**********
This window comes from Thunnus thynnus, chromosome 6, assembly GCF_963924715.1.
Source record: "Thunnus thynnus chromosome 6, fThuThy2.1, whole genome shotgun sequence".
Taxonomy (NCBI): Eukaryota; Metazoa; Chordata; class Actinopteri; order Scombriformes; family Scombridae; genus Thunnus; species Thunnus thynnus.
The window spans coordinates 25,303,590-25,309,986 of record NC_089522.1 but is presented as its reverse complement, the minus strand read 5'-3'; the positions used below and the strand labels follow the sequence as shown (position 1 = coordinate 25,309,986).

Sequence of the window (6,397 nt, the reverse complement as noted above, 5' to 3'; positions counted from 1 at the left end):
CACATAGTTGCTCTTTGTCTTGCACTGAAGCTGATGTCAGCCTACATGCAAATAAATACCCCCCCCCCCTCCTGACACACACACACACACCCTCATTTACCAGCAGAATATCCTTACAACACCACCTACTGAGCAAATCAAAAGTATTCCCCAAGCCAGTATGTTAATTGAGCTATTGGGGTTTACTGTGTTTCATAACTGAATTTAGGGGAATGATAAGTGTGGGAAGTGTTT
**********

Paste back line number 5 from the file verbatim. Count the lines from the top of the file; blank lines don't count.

Sequence of the window (6,397 nt, the reverse complement as noted above, 5' to 3'; positions counted from 1 at the left end):